Without a moment to catch a breath, the ratatatat-tat intro to “Sunday Bloody Sunday” began and the arena continued to give back with ear splitting cheers and screams. The WAR tune was a fitting follower to “Out of Control,” continuing the martial sounding theme. It was tense in the arena, the hair on my arms stood on end and I began to feel this odd sensation in my core. Edge’s poignant yet commanding guitar intro began and I along with other fans began to feel a shiver. After the terror attacks, a song like “Sunday Bloody Sunday” held closer meaning to the American audience. The song was originally written in response to the Bloody Sunday IRA terror attacks in Northern Ireland. During one infamous performance in England in 1983, a fight broke out in the crowd during a performance of the song. Bono angrily called out the troublesome audience members, challenging them by saying “Do you know what this song is about!? This song is about real violence where I come from, not pretend violence. You walk that way and you walk the other way. Listen to this song!” Ever since it’s release, the song has struck a chord with the Irish and English. But now, It’s as if the song was ours, the lyrics providing a somber mirror to what happened on 9/11 – ‘..I can’t believe the news today…I can’t close my eyes, make it go away. How long, how long must we sing this song, how long? Tonight, we can be as one. Tonight. Broken bottles under children’s feet, bodies strewn across a dead-end street. But I won’t heed the battle call. Puts my back up, my back up against the wall.’  During the cadence, Bono shouted to the crowd “…Turn this song into a prayer!…No More! No More!…wipe your tears away…”

After the powerful and emotionally charged Sunday Bloody Sunday, a string of slower selections followed, including “Stuck in a Moment” and a heart rendering version of “Kite,” originally written about Bono’s children, but now it was sung for his father who had passed away a few months previously. Stripped down acoustic versions of “Wild Honey” and “Please” followed, providing a downer for the set, But the magic quickly resumed when the sequencer intro to “Bad” began. It was great to hear one of my favorites performed live. “Bad” was adorned by a teaser of “Who’s Gonna Ride Your Wild Horses” in place of the usual “All I Want is You” teaser. It worked very well and it sounded like Wild Horses fit in perfectly with Bad’s song structure. Another cool happening, during “Bad,” Bono plucked a fan’s cell phone from the audience and sang the second half of the song into the phone. I wonder what the listener must have thought and felt, having “Bad” sung to him/her via cell phone. Beloved anthems “Where the Streets Have No Name,” “I Still Haven’t Found What I’m Looking For” and “Pride (In the Name of Love) closed out the main set in grande U2 fashion. During “Streets,” Bono grabbed an American Flag from the audience and ran a lap around the heart stage, flag in hand. These last four selections were a great end-cap to this show, the audience continued to sing the ‘whoa-oh-uh-oh’ section of “Pride” as the band left the stage. Of special note was in regards to the intro of “Where the Streets Have No Name,” where the large video screen projected the names of the victims of Flight 175. It was a stirring tribute to some of the victims of 9/11. The band would reproduce this tribute at subsequent shows, and finally at the Super Bowl XXXVI half-time show performance. At the end of the half-time performance, Bono opened up his jacket, showing the inner lining of the stars and stripes. That was the greatest half-time show ever.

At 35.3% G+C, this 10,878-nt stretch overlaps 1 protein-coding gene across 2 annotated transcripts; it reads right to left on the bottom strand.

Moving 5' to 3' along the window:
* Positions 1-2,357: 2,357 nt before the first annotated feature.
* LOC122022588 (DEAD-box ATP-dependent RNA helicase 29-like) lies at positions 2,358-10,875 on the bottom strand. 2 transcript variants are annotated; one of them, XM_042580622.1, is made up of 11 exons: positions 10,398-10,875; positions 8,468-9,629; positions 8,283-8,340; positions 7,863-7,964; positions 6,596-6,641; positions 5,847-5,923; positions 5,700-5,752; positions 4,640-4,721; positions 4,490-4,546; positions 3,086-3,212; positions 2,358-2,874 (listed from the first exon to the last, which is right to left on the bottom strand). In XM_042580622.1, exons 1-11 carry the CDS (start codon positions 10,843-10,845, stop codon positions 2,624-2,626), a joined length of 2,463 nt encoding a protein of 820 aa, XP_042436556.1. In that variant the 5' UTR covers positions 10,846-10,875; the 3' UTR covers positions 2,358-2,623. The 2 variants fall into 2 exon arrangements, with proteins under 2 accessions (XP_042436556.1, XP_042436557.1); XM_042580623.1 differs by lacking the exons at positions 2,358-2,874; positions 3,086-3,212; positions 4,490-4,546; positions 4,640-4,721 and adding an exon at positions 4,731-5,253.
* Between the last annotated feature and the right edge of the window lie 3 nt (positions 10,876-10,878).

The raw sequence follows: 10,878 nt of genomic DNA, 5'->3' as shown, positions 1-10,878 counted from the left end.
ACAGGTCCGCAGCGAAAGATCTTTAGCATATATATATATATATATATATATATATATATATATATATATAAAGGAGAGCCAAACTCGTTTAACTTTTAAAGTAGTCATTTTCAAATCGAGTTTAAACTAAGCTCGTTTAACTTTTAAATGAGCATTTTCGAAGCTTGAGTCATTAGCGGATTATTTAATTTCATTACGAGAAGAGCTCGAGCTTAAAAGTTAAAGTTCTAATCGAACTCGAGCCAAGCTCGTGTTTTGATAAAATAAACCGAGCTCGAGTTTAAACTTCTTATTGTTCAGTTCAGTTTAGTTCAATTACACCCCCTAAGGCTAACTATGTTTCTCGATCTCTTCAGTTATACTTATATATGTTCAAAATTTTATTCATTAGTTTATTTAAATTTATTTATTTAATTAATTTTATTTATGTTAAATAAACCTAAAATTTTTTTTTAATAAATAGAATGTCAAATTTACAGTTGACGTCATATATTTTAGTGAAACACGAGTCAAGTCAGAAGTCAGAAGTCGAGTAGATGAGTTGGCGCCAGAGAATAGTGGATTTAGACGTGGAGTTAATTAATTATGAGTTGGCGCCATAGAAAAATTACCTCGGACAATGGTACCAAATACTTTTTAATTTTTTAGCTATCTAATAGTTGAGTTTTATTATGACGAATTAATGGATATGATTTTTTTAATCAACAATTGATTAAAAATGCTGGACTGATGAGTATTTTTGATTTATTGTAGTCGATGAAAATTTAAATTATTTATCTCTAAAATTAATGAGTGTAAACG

The encore section was odd, consisting of “Bullet the Blue Sky” with NRA video footage, a cover of Marvin Gaye’s “What’s Going On” which was a duet with Gwen Stefani of No Doubt (who opened the show), “New York,” “One,” and “Peace on Earth/Walk On.” I think the encore was anti-climactic, especially after the strong ending to the main set with four timeless classics. Although the setlist wasn’ perfect, it was still an unforgettable and riveting U2 experience for a first timer like me. I finally got to see my band live. I was 12 years old when Larry Mullen first inspired me to pick up the drums in the first place. Years later I finally got to see my heroes in the flesh. Like I wrote in the beginning of this post, I can die now.

The following photos were taken by Matt McGee, creator of the atU2 web page and forum. Thanks, Matt!

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Posted on October 14, 2012, in Concerts: 1998-2004, U2 and tagged , , , , , , , , , , , , , , , , , , , , , , , , , , , . Bookmark the permalink. Leave a comment.